QUALITALKS #4: Dan Cautis, Transhumanism
QUALITALKS #4: Dan Cautis, Transhumanism

QUALITALKS #4: Dan Cautis, Transhumanism

Understanding Technological Singularity and exponential growth


The “Big Shift” is bound to happen and that generates amazing perspectives and opportunities.

Creating artificial intelligence and creating virtual / augmented reality experiences are one of the subjects ranking higher and higher in discussion trends all over the media.

And, closely related to it, another word inevitably pops into mind: Transhumanism. This was the main topic of our last month’s tech talk held in Bucharest, QUALITALKS #4, and our courses at Tap That Job 2016.

Dan Cautiş was our special guest and speaker for QUALITALKS #4 and Tap that Job

He currently teaches two university courses at Georgetown University. One of them is based on the study of Transhumanism, a cultural and intellectual movement through which we can supposedly improve the human condition through the use of emerging technologies.

During QUALITALKS #4, Dan Cautis discusses the transhumanist visions of how humanity can evolve beyond its current boundaries and “upgrading” humans to better versions of themselves, up to the point where we upload our minds into silicone structures instead of the current, assumedly imperfect, carbon structures. Transhumanism revolves around core concepts such life extension, genetic engineering, downloading the human mind, artificial superintelligence, nanotechnology or cloning, used for curing major illness or even obtaining eternal life, racing towards creating a “post-human” superior  being.

For those who missed QUALITALKS 4, we have asked Dan to share his thoughts on Transhumanism and provide us with his view.

Dan Cautis:

The concept of Singularity is related to the availability of extraordinary computational resources (both hardware and software) that could lead to artificial intelligence equal (and maybe superior) to the one of humans. What makes these visionaries believe that this could happen within few decades? It is what Ray Kurzweil calls the “Law of Accelerated Returns – LOAR, which he observed in many areas related to technological change; this change is exponential, contrary to the common-sense “intuitive view”.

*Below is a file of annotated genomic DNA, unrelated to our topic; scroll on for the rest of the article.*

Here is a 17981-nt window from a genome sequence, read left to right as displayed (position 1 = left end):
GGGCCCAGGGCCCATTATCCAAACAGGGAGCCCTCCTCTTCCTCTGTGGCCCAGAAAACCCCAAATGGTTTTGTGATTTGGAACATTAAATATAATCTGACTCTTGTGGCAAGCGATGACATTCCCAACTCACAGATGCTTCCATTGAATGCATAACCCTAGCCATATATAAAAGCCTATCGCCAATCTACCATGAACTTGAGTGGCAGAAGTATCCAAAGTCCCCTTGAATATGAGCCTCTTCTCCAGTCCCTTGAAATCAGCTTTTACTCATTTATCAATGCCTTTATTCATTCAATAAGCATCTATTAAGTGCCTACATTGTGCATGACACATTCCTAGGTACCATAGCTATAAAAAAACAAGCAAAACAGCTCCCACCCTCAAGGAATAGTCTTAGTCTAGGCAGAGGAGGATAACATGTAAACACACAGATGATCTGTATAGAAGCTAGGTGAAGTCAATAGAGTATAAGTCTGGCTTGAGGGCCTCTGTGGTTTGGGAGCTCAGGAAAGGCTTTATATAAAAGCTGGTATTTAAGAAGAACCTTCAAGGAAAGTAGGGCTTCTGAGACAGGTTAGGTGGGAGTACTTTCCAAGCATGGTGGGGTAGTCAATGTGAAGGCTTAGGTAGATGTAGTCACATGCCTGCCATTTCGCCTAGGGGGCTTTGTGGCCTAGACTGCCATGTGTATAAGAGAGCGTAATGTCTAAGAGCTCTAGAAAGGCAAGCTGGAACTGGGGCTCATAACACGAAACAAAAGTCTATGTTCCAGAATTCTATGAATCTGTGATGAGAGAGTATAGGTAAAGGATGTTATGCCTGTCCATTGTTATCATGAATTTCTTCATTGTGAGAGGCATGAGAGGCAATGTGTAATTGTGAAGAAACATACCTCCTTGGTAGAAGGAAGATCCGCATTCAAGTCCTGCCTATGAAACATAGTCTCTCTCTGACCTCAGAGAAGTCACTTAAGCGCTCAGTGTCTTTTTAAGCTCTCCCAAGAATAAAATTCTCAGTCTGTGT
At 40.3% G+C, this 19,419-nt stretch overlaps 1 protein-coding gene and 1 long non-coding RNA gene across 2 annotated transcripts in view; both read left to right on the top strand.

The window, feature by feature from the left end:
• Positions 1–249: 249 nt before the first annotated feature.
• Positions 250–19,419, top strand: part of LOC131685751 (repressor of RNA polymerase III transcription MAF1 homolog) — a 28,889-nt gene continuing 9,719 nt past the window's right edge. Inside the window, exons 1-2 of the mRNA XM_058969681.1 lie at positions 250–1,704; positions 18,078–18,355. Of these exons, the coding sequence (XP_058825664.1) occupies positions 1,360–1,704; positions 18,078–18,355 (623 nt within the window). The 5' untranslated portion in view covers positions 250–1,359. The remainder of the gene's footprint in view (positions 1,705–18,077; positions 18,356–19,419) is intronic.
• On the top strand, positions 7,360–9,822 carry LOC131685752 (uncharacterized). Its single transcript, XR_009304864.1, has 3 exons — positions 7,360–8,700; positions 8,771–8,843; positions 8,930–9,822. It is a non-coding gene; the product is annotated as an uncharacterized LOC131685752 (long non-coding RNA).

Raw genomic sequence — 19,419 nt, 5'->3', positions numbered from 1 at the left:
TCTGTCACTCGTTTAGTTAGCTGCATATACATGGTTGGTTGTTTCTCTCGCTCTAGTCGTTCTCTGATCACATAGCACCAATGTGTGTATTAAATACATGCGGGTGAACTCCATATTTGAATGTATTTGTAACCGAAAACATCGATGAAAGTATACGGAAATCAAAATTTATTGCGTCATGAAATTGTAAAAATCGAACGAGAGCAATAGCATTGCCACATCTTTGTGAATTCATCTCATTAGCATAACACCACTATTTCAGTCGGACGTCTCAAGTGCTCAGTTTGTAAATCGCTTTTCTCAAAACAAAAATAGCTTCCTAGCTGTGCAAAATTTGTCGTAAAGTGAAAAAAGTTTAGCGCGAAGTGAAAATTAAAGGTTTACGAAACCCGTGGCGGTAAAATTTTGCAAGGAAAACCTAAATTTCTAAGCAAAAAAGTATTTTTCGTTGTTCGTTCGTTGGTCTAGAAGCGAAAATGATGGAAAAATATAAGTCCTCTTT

So, the law of accelerated returns creating LOAR acknowledges that each of these technologies will eventually saturate but the overall exponential growth is composed of a number of S-shaped technologies and by switching to a succession of different paradigms.

The overwhelming power of exponential growth insured that we won’t experience a hundred years of computational progress during the 21st century – it will be more like 20,000 years of technological progress (at today’s rate). 

That is why when talking about Singularity, it is important to keep in mind that even if it seems like science fiction, it is not a fringe idea; it is a serious hypothesis based on carefully observed and analyzed patterns of technology development.

But the growth of computational power and of artificial intelligence software is only one of many other fast growing technologies that could lead to the advent of superintelligence and eventual to a posthuman phase: nanotechnology, advanced robotics and a series of human enhancement technologies based on rapid advances in biotech, pharmacology and genetic engineering are some others.

There is a very large number of creative scientists and entrepreneurs involved in all these activities and a huge amount of investment provided by both private and governmental sources (especially by DARPA  – the research agency of Pentagon) so, there is a good bet that the technological exponential growth observed so far will not slow down; on the contrary it is very likely it will accelerate.

All these new developments are so new and with such potential explosive consequences for the entire society that there is a real concern that there is not enough public involvement in the myriad of necessary debates to sort out the social, ethical, religious and policy implications. How could we make the judgments about a desirable outcome? This is a very difficult question to answer and I hope within the next decades more people will get involved and try to sort out this conundrum; do we want our future to be decided by geeks and/or Frankenstein builders? Or by bureaucrats? Either way, the policies that will be applied in these areas will decide what kind of society we will become.

So where to, what’s next?

Whether you’re on the optimists’ or pessimists’ side, it’s hard to anticipate rising of certain trends. But one thing’s for sure: you can watch passively and notice how things are shifting around you or you can get actively involved in creating the future. In a field dominated by such dynamics we just need to keep up with the times and seize rising opportunities for innovation. There will be plenty.


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